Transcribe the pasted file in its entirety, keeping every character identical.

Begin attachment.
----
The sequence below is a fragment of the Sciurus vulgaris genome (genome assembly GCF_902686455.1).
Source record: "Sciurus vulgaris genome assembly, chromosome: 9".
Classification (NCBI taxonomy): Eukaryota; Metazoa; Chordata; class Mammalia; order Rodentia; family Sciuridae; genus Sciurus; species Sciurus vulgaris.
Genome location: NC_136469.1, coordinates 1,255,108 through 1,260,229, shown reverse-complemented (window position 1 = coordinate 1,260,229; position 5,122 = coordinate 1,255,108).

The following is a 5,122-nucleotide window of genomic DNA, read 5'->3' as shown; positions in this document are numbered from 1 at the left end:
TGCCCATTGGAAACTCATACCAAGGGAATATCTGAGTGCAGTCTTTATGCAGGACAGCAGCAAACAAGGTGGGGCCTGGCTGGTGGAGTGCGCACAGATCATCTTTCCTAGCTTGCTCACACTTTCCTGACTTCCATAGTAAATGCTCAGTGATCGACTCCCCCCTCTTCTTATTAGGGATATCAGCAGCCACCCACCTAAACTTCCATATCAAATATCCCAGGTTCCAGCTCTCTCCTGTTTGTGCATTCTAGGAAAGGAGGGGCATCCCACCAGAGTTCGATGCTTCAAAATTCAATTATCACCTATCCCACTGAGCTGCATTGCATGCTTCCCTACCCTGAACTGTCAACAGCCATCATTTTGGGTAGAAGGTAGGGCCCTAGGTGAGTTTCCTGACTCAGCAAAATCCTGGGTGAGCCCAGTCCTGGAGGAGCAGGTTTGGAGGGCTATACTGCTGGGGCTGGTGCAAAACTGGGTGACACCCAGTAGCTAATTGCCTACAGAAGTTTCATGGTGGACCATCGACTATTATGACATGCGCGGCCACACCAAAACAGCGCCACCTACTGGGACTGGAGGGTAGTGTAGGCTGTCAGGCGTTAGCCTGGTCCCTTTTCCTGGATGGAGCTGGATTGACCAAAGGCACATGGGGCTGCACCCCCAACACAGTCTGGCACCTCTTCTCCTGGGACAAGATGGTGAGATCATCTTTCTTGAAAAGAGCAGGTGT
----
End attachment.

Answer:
The sequence below is a fragment of the Sciurus vulgaris genome (genome assembly GCF_902686455.1).
Source record: "Sciurus vulgaris genome assembly, chromosome: 9".
Classification (NCBI taxonomy): Eukaryota; Metazoa; Chordata; class Mammalia; order Rodentia; family Sciuridae; genus Sciurus; species Sciurus vulgaris.
Genome location: NC_136469.1, coordinates 1,255,108 through 1,260,229, shown reverse-complemented (window position 1 = coordinate 1,260,229; position 5,122 = coordinate 1,255,108).

The following is a 5,122-nucleotide window of genomic DNA, read 5'->3' as shown; positions in this document are numbered from 1 at the left end:
TGCCCATTGGAAACTCATACCAAGGGAATATCTGAGTGCAGTCTTTATGCAGGACAGCAGCAAACAAGGTGGGGCCTGGCTGGTGGAGTGCGCACAGATCATCTTTCCTAGCTTGCTCACACTTTCCTGACTTCCATAGTAAATGCTCAGTGATCGACTCCCCCCTCTTCTTATTAGGGATATCAGCAGCCACCCACCTAAACTTCCATATCAAATATCCCAGGTTCCAGCTCTCTCCTGTTTGTGCATTCTAGGAAAGGAGGGGCATCCCACCAGAGTTCGATGCTTCAAAATTCAATTATCACCTATCCCACTGAGCTGCATTGCATGCTTCCCTACCCTGAACTGTCAACAGCCATCATTTTGGGTAGAAGGTAGGGCCCTAGGTGAGTTTCCTGACTCAGCAAAATCCTGGGTGAGCCCAGTCCTGGAGGAGCAGGTTTGGAGGGCTATACTGCTGGGGCTGGTGCAAAACTGGGTGACACCCAGTAGCTAATTGCCTACAGAAGTTTCATGGTGGACCATCGACTATTATGACATGCGCGGCCACACCAAAACAGCGCCACCTACTGGGACTGGAGGGTAGTGTAGGCTGTCAGGCGTTAGCCTGGTCCCTTTTCCTGGATGGAGCTGGATTGACCAAAGGCACATGGGGCTGCACCCCCAACACAGTCTGGCACCTCTTCTCCTGGGACAAGATGGTGAGATCATCTTTCTTGAAAAGAGCAGGTGT